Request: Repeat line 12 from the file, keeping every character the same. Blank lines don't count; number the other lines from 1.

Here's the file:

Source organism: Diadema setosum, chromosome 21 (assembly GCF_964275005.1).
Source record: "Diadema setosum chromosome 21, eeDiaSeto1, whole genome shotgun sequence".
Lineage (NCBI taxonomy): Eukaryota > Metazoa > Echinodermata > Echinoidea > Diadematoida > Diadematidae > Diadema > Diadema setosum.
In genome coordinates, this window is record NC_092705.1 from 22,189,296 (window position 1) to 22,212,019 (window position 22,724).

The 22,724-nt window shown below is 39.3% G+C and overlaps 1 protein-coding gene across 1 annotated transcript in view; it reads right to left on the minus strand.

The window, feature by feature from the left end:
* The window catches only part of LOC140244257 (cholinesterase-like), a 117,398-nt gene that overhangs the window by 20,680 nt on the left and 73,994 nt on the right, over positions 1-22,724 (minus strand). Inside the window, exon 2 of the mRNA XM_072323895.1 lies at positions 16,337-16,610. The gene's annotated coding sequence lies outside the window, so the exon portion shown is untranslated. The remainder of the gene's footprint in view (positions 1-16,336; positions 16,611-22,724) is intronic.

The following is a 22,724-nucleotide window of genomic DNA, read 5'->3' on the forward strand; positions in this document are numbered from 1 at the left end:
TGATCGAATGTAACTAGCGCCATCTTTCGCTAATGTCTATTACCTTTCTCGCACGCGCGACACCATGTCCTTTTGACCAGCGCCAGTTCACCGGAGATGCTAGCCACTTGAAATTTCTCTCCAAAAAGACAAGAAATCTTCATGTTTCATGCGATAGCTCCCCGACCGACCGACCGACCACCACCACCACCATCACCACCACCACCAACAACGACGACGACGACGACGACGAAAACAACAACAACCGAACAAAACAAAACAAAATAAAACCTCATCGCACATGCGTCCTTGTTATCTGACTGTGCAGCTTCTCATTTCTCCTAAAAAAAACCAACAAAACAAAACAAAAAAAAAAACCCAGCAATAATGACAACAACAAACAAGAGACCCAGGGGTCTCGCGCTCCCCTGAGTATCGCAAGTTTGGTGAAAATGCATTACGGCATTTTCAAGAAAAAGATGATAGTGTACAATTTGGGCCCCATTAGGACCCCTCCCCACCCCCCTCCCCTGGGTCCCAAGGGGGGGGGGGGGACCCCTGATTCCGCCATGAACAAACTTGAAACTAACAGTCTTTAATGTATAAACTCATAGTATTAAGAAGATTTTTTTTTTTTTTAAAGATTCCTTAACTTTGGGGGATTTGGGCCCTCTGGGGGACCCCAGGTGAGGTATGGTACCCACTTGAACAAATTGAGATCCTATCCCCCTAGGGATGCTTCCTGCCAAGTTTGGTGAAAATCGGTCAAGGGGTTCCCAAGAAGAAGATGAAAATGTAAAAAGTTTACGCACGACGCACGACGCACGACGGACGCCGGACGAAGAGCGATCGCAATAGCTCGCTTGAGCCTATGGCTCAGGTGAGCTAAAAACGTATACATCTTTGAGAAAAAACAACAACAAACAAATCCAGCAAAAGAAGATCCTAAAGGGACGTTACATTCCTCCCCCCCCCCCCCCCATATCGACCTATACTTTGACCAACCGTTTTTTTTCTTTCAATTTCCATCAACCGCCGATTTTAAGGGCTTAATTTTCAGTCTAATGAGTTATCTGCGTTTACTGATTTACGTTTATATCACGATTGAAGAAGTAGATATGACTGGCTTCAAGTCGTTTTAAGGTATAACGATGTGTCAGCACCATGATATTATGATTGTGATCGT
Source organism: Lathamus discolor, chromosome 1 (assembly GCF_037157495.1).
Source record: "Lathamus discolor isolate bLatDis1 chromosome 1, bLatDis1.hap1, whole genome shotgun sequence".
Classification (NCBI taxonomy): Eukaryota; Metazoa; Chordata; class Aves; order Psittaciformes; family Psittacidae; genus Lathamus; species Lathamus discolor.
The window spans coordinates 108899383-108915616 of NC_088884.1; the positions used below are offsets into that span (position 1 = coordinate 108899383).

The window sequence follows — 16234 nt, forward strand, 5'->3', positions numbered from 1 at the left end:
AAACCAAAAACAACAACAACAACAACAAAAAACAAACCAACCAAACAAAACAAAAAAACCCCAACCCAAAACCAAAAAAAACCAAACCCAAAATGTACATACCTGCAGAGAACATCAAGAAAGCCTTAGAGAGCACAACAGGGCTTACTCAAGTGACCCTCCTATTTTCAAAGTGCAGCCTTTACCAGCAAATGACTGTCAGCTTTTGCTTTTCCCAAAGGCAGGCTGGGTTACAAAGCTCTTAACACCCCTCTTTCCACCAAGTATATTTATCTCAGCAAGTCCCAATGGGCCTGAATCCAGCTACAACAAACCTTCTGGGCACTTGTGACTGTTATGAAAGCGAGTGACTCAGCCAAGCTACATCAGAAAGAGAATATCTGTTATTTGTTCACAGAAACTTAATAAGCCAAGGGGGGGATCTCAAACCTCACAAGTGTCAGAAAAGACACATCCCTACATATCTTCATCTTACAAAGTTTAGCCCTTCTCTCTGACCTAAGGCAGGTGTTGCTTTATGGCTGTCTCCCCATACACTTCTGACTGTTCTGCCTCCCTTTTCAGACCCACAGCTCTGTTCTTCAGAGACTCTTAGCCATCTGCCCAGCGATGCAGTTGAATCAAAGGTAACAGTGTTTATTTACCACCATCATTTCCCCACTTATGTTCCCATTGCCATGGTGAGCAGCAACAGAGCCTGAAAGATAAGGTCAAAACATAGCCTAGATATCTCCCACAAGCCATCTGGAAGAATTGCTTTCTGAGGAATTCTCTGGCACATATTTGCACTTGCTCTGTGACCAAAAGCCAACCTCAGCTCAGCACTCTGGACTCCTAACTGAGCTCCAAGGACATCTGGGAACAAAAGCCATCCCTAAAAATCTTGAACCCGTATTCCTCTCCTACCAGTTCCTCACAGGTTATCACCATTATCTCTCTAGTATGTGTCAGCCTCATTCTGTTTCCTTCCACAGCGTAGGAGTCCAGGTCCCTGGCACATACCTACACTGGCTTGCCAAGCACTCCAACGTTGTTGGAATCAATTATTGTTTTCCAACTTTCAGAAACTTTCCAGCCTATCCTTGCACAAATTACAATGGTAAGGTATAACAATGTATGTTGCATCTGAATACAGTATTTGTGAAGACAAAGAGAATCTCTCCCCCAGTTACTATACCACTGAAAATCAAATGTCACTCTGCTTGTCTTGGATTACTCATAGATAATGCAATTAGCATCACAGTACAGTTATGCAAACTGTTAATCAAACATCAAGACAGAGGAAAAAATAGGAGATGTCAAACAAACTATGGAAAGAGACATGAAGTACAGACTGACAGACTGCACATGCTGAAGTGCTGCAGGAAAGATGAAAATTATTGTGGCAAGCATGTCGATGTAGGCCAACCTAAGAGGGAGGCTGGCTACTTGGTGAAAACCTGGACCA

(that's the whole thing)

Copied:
Classification (NCBI taxonomy): Eukaryota; Metazoa; Chordata; class Aves; order Psittaciformes; family Psittacidae; genus Lathamus; species Lathamus discolor.